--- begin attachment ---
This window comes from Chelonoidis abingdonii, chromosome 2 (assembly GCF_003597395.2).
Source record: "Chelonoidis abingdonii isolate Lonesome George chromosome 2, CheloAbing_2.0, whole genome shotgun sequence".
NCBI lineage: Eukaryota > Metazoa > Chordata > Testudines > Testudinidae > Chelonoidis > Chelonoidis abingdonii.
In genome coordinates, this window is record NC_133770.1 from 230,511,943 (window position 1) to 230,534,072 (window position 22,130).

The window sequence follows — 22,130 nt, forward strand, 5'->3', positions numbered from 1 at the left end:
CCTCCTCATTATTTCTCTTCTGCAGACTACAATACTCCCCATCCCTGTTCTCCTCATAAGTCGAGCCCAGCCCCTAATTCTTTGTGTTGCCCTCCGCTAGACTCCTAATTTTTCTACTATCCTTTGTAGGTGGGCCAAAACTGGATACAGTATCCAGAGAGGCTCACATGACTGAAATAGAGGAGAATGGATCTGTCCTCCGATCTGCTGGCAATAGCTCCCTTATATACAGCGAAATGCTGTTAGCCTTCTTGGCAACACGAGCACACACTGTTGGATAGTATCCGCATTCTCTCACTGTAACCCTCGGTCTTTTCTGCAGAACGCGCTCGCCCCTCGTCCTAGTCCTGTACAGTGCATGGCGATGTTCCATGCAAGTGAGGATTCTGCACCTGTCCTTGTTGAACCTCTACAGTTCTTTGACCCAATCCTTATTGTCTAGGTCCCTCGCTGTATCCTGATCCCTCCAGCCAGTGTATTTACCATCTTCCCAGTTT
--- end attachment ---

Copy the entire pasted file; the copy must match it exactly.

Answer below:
This window comes from Chelonoidis abingdonii, chromosome 2 (assembly GCF_003597395.2).
Source record: "Chelonoidis abingdonii isolate Lonesome George chromosome 2, CheloAbing_2.0, whole genome shotgun sequence".
NCBI lineage: Eukaryota > Metazoa > Chordata > Testudines > Testudinidae > Chelonoidis > Chelonoidis abingdonii.
In genome coordinates, this window is record NC_133770.1 from 230,511,943 (window position 1) to 230,534,072 (window position 22,130).

The window sequence follows — 22,130 nt, forward strand, 5'->3', positions numbered from 1 at the left end:
CCTCCTCATTATTTCTCTTCTGCAGACTACAATACTCCCCATCCCTGTTCTCCTCATAAGTCGAGCCCAGCCCCTAATTCTTTGTGTTGCCCTCCGCTAGACTCCTAATTTTTCTACTATCCTTTGTAGGTGGGCCAAAACTGGATACAGTATCCAGAGAGGCTCACATGACTGAAATAGAGGAGAATGGATCTGTCCTCCGATCTGCTGGCAATAGCTCCCTTATATACAGCGAAATGCTGTTAGCCTTCTTGGCAACACGAGCACACACTGTTGGATAGTATCCGCATTCTCTCACTGTAACCCTCGGTCTTTTCTGCAGAACGCGCTCGCCCCTCGTCCTAGTCCTGTACAGTGCATGGCGATGTTCCATGCAAGTGAGGATTCTGCACCTGTCCTTGTTGAACCTCTACAGTTCTTTGACCCAATCCTTATTGTCTAGGTCCCTCGCTGTATCCTGATCCCTCCAGCCAGTGTATTTACCATCTTCCCAGTTT